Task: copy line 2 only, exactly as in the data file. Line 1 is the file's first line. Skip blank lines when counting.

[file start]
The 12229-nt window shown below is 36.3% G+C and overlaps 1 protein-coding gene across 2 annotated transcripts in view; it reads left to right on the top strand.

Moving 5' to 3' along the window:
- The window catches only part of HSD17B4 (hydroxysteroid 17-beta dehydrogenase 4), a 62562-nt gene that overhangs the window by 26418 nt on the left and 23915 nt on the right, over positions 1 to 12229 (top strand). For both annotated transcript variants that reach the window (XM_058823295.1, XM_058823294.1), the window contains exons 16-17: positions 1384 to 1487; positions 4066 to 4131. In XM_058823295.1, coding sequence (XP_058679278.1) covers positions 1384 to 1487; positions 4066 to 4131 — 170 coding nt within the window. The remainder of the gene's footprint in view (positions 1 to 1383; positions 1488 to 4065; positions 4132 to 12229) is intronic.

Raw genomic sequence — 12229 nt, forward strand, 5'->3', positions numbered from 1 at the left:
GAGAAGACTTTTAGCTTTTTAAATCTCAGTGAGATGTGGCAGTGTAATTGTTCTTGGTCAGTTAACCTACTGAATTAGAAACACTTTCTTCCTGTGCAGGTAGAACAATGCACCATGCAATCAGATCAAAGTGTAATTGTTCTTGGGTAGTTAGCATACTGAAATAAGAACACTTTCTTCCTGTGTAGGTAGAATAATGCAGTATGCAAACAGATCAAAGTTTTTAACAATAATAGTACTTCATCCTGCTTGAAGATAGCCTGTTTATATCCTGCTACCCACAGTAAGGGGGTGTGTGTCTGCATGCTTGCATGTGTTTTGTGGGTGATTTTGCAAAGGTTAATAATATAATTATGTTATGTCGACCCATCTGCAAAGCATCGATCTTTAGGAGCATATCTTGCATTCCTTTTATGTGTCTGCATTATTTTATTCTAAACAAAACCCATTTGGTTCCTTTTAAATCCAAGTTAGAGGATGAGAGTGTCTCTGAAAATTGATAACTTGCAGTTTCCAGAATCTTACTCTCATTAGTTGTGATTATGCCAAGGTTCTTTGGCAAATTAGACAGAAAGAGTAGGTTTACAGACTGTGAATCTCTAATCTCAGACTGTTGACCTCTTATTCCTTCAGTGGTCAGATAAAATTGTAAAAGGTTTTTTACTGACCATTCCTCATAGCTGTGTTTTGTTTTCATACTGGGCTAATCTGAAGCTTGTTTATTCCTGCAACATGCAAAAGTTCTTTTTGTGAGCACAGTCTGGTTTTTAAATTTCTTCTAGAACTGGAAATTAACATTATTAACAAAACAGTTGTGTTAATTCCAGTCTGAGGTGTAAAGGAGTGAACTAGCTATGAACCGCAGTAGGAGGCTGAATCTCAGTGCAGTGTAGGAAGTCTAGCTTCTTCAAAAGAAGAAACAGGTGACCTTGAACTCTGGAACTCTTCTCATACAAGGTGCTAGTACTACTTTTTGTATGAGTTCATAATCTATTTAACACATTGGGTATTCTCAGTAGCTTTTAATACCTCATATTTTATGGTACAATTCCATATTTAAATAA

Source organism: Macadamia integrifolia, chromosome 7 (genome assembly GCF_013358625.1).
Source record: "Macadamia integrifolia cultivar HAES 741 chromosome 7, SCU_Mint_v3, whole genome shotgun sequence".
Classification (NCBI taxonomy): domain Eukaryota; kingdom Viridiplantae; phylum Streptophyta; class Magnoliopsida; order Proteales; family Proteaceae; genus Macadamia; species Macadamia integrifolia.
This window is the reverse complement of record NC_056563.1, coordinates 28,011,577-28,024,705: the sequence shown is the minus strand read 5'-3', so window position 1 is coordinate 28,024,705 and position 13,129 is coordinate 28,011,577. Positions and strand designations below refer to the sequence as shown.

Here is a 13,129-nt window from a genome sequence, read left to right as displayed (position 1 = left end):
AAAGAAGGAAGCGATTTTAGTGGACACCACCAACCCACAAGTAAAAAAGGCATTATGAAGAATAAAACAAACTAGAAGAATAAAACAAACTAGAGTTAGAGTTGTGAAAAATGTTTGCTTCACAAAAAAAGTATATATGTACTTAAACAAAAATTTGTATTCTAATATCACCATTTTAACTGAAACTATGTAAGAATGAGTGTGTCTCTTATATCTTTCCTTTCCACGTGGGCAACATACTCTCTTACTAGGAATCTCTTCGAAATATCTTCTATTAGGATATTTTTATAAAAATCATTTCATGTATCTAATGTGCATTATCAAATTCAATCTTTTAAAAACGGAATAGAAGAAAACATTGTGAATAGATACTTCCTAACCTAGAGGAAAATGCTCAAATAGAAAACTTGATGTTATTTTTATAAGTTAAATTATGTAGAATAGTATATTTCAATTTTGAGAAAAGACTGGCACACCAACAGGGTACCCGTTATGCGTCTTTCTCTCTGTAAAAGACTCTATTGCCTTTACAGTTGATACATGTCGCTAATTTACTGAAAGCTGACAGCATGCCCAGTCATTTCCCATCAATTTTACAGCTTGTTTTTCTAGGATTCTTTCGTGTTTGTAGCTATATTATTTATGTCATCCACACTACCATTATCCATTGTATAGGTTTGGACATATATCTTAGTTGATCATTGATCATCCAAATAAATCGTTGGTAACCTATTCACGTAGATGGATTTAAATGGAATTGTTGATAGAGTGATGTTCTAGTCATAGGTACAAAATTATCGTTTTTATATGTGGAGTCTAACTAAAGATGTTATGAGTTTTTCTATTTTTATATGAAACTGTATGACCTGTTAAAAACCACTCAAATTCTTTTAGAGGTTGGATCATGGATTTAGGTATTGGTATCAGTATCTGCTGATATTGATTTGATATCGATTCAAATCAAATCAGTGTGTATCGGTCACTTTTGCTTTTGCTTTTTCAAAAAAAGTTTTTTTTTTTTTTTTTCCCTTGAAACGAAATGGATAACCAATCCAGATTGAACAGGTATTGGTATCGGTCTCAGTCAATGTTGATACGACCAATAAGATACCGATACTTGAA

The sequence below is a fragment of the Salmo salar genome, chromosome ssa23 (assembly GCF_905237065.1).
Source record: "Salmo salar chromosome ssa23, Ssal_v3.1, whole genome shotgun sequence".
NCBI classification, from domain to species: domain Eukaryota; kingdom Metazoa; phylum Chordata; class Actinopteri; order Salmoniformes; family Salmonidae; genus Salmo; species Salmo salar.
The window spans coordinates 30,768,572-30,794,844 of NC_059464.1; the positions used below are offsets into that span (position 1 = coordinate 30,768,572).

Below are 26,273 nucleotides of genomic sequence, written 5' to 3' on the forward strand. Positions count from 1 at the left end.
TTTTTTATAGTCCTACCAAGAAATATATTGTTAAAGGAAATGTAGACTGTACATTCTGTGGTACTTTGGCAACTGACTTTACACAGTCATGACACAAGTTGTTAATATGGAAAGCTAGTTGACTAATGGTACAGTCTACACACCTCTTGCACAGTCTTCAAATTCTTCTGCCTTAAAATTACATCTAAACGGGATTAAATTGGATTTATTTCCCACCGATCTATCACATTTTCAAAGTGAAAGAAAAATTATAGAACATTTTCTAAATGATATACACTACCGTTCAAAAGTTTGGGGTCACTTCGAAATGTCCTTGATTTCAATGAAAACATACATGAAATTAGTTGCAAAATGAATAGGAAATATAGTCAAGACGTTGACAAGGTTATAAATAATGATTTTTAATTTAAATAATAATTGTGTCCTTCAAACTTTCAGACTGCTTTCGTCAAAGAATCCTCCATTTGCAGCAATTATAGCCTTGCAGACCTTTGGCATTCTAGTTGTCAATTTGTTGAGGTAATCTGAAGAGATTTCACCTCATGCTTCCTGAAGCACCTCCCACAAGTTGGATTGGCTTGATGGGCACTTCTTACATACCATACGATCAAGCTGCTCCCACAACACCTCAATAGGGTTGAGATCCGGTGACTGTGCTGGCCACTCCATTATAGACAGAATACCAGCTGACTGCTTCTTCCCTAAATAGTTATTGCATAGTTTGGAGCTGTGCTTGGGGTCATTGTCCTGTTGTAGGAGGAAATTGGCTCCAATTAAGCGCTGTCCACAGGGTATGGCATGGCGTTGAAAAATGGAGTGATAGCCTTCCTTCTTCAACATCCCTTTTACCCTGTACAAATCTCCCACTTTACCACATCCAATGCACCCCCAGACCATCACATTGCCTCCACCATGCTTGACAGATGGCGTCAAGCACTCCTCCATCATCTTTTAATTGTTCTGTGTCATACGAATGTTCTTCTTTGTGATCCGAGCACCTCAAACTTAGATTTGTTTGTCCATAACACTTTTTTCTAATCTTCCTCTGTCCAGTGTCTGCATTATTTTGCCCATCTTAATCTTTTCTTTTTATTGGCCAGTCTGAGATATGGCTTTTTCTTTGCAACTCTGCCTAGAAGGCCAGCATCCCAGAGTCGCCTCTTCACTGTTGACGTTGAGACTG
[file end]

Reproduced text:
Moving 5' to 3' along the window: